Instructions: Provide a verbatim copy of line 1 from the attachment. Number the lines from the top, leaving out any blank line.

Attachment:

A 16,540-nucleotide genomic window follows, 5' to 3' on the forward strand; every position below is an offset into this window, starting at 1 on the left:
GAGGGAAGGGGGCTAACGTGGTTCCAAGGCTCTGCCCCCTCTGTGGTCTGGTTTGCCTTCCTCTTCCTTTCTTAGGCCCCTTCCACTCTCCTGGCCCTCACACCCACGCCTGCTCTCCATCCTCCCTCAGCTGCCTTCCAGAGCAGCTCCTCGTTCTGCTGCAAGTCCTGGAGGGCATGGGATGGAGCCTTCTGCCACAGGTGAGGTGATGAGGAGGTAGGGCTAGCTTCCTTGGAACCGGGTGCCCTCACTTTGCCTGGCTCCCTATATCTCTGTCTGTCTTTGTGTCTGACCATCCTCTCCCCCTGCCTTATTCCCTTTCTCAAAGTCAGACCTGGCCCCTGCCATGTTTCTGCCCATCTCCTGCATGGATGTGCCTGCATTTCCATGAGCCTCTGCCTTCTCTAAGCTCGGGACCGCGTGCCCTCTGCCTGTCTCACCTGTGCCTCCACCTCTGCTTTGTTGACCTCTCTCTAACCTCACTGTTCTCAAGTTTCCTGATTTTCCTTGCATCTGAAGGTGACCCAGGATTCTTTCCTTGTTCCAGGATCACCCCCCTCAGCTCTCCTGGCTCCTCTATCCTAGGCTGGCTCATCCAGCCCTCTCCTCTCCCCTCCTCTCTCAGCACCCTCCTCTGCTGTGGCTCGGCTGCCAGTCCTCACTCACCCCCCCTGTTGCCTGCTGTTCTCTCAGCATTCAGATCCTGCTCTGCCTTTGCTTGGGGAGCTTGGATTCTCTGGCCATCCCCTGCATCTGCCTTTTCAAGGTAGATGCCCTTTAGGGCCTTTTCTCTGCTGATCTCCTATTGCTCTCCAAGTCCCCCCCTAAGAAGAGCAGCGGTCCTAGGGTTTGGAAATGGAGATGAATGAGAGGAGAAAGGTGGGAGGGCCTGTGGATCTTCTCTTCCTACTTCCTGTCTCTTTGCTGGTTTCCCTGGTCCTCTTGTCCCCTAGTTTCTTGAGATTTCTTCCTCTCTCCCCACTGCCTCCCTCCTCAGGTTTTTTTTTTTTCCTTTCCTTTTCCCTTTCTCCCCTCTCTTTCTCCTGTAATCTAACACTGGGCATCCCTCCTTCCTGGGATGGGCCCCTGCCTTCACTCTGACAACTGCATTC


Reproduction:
A 16,540-nucleotide genomic window follows, 5' to 3' on the forward strand; every position below is an offset into this window, starting at 1 on the left: